The Suffolk County Legislature voted last week 15 – 3 to approve a $2.9 billion operating budget for the county, using roughly $117 million in one-time payments to help close the budget gap.
But that influx of one-time cash wasn’t enough to close the gap entirely. The budget also calls for a $10 million cut to the Suffolk County bus system and smaller budgets for nonprofit groups like The Retreat, a resource for domestic violence victims.
Newly reelected Suffolk County Legislator Al Krupski (D-Cutchogue) was among the 15 who voted in favor of the budget, with minority leader Kevin McCaffrey (R-Lindenhurst) and Legislators Robert Trotta (R-Fort Salonga) and Tom Cilmi (R-Bay Shore) voting against the spending plan.
“We did a lot of work on it and I think we made it better,” Mr. Krupski said of the budget.
Mr. Krupski said he received assurances that the $10 million in budget cuts won’t focus solely on the East End and will not include the elimination of entire bus lines. Instead, the cuts will target bus schedule times that are underused, Mr. Krupski said.
The legislator said County Executive Steve Bellone’s administration will make a push to get state funding to cover the budget cut.
“But there’s no guarantee that the state’s going to recognize that we don’t get anywhere near what Nassau County gets [in state funding],” he said. “Now that that’s out of our budget, it remains to be seen if the state has any interest in restoring that money. That’s a question mark.”
Of the $117 million in one-time revenue, Mr. Krupski said about $32.8 million will come from the county’s sewer stabilization fund, which is normally set aside to help keep sewer rates lower, in the form of a loan. It’s not the first time the county has chosen to pull from the fund. The county previously took $29 million from the fund, a move that an appellate court said in August was illegal.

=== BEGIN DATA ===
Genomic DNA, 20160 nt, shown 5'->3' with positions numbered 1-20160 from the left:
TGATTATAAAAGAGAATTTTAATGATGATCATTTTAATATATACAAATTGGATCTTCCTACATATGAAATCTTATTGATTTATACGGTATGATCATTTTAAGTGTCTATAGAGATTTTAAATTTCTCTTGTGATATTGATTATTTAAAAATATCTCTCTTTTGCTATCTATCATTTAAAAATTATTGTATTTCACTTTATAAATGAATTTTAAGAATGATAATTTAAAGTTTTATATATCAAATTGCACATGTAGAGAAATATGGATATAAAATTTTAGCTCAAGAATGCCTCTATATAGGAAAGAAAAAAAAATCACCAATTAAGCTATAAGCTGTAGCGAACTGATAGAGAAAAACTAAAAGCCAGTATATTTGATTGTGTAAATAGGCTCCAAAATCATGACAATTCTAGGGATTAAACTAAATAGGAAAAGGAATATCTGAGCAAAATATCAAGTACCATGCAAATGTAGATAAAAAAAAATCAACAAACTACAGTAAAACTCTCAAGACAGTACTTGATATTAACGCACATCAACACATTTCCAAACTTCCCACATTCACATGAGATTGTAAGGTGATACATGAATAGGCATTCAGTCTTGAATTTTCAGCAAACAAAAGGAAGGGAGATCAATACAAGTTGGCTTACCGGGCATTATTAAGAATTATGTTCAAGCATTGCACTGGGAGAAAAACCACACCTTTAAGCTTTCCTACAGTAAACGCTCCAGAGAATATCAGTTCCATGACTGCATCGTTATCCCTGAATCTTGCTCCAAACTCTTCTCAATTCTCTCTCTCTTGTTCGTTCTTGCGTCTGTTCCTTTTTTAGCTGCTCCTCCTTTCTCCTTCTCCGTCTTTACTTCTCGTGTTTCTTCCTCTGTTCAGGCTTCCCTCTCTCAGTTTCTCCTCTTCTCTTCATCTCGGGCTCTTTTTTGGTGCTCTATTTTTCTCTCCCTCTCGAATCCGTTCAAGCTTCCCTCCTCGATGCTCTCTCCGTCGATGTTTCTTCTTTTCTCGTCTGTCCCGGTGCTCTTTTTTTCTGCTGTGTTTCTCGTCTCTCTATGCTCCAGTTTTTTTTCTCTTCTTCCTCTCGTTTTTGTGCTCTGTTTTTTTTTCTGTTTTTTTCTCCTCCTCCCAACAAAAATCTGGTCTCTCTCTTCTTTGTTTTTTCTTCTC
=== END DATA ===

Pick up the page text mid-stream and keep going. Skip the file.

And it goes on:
Mr. Krupski said the $32.8 million used in this year’s budget will be returned to the fund on a strict schedule starting in 2018.
The remainder of the $117 million was generating from the sale of the John Foley Nursing Home and borrowing for pension payments.
Suffolk County Legislator and presiding officer DuWayne Gregory said the shortfall in county revenues “created challenging constraints” the legislature’s working group had to sort through.
“We made difficult, fiscally-responsible decisions in order to avoid raising the general fund property tax,” Mr. Gregory said in a statement. “I am proud that this budget passed with bipartisan support, and I thank the Legislature’s nonpartisan Budget Review Office for its expertise and assistance in balancing this budget.”
Mr. Krupski said the County Legislature needs to begin focusing on next year’s budget now. The $117 million, he said, was only a stop-gap measure.
“We really need to get very serious … to try to make up that shortfall for the 2017 budget,” he said.
The state legislature would need to sign off on any increase in sales tax, Mr. Krupski said, so the county will need to find new sources of revenue. He believes they should start as soon as possible.
“Everyone’s looking for reoccurring revenue that the public would find palatable,” he said. “We can find either more revenue, cut services or both.”